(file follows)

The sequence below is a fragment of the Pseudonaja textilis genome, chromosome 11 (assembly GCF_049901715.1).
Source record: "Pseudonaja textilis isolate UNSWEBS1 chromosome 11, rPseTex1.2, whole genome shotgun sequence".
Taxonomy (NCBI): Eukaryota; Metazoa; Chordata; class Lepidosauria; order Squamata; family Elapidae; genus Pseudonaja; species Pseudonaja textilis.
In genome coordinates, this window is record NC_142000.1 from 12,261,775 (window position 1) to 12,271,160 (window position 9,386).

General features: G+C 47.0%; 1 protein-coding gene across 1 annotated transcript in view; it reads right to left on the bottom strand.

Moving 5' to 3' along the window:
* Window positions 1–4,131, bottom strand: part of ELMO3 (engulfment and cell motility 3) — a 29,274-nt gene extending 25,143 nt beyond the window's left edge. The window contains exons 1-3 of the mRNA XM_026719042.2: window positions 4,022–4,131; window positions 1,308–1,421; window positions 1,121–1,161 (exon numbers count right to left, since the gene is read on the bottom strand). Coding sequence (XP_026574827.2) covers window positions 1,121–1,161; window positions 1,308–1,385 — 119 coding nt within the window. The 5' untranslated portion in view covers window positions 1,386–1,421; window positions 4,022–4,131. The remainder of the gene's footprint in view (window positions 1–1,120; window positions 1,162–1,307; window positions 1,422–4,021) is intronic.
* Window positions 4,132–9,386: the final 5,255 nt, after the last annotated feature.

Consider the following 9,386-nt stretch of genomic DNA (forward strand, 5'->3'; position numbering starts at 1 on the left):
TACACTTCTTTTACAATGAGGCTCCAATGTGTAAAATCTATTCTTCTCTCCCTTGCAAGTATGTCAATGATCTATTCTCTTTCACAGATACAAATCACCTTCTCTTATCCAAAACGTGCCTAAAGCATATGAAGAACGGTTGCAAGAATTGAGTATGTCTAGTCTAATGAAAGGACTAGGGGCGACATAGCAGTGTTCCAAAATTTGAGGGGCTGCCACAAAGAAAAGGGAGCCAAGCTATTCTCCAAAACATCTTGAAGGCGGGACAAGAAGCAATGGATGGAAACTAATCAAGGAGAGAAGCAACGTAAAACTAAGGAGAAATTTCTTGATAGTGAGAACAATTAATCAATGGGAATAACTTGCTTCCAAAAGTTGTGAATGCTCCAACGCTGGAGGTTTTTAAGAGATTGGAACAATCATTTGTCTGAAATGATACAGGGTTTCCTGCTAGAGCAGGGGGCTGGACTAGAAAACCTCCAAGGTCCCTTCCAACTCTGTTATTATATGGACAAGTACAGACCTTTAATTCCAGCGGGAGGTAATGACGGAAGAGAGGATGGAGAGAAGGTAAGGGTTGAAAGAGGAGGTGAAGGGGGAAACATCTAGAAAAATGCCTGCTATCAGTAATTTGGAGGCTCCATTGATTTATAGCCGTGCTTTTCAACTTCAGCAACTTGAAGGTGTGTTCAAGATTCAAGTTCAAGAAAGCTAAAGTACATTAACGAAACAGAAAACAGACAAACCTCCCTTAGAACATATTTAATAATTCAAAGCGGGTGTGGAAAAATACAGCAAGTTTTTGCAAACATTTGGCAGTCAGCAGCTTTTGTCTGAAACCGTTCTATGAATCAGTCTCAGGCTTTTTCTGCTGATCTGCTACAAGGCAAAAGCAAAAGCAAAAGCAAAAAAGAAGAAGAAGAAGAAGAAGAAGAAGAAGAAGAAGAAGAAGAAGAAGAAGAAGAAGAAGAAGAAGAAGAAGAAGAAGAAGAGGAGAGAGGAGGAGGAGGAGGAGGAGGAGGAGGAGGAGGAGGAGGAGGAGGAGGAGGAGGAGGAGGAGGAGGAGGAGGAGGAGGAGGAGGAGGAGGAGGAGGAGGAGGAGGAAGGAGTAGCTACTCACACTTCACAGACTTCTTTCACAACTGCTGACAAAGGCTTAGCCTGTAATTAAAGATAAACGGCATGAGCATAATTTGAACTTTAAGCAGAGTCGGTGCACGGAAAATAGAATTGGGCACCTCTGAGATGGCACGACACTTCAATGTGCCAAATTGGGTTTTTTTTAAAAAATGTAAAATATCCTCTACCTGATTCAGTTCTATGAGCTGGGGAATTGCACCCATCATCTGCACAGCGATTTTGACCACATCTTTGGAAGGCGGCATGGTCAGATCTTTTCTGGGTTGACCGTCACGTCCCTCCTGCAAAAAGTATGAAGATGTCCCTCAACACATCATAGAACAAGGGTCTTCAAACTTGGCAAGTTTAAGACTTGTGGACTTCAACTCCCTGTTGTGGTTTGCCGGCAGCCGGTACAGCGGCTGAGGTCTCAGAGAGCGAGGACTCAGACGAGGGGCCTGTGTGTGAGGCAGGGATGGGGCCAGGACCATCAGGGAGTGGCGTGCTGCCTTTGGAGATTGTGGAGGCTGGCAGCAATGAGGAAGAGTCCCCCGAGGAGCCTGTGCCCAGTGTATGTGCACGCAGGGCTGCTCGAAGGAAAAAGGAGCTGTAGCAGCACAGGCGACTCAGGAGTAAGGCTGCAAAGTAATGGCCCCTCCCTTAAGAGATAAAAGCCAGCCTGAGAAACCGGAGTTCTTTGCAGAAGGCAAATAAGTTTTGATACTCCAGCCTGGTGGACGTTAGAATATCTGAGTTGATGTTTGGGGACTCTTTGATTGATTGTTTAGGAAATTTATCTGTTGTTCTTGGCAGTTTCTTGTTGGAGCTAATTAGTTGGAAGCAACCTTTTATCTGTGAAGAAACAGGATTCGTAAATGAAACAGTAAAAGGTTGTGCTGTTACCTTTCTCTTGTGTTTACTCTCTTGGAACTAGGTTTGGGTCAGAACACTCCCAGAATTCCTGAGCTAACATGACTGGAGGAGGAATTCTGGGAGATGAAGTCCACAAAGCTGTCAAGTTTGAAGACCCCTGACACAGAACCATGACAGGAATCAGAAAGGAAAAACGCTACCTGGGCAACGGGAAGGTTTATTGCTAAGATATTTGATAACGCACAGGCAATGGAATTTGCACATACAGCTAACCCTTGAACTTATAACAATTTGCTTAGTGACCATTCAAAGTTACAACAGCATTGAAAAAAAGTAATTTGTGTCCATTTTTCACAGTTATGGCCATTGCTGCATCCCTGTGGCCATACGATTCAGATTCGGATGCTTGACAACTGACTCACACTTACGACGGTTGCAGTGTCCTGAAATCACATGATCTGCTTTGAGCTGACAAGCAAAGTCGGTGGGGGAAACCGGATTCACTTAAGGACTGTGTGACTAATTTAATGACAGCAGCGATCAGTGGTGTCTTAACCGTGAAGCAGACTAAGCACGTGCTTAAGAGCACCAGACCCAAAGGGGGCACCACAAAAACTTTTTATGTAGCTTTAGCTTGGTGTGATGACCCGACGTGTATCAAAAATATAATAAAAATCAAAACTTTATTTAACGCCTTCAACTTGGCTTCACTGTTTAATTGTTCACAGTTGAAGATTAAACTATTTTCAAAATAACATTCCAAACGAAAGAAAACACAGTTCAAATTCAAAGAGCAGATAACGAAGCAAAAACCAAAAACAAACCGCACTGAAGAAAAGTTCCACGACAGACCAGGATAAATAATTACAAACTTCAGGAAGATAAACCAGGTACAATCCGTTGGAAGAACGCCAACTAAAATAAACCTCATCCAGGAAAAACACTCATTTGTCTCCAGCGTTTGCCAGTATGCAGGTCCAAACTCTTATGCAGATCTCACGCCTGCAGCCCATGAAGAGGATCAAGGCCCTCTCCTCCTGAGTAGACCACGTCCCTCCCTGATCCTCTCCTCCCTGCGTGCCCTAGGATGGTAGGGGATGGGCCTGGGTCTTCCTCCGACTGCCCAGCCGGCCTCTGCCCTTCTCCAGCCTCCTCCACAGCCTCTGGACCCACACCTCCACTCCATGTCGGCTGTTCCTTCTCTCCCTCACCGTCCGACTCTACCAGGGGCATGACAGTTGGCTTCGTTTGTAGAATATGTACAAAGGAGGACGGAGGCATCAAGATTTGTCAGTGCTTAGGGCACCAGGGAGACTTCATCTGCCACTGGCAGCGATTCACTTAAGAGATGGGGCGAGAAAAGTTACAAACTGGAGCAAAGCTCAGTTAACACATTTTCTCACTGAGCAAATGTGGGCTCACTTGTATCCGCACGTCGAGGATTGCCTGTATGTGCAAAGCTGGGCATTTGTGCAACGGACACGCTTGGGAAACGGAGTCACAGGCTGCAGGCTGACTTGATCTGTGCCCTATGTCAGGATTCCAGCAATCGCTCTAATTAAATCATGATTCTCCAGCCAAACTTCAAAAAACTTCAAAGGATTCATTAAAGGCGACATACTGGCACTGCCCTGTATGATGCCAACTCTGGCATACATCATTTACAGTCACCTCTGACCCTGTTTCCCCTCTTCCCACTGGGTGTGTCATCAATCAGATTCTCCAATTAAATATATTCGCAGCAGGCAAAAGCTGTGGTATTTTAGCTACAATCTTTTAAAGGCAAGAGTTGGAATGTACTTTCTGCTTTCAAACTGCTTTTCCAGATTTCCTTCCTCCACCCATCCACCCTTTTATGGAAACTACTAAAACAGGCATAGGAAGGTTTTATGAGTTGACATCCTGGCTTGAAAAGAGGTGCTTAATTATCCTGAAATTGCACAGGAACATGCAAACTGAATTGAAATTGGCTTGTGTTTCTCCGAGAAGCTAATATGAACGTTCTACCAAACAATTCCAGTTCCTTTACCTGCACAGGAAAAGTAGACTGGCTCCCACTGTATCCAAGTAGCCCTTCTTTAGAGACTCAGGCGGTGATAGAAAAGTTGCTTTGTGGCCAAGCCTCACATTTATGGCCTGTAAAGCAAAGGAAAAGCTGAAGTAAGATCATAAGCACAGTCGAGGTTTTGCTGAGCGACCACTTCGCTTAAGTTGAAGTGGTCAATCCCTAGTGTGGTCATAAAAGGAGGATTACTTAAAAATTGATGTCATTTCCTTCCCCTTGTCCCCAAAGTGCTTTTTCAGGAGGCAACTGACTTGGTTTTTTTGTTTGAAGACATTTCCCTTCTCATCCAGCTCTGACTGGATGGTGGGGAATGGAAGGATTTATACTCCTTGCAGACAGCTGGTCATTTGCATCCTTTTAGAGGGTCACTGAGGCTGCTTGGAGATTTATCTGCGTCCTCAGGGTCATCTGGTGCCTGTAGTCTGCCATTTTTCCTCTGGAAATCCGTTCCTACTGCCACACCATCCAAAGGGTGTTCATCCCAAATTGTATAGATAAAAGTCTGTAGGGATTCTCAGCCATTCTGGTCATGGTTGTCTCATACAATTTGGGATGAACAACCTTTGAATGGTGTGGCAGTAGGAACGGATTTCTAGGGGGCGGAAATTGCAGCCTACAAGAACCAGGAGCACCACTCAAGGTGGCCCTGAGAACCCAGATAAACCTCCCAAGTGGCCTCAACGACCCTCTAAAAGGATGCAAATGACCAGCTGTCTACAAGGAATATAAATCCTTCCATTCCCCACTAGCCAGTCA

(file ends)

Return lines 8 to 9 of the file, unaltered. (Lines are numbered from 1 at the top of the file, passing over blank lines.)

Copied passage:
* Window positions 4,132–9,386: the final 5,255 nt, after the last annotated feature.

Consider the following 9,386-nt stretch of genomic DNA (forward strand, 5'->3'; position numbering starts at 1 on the left):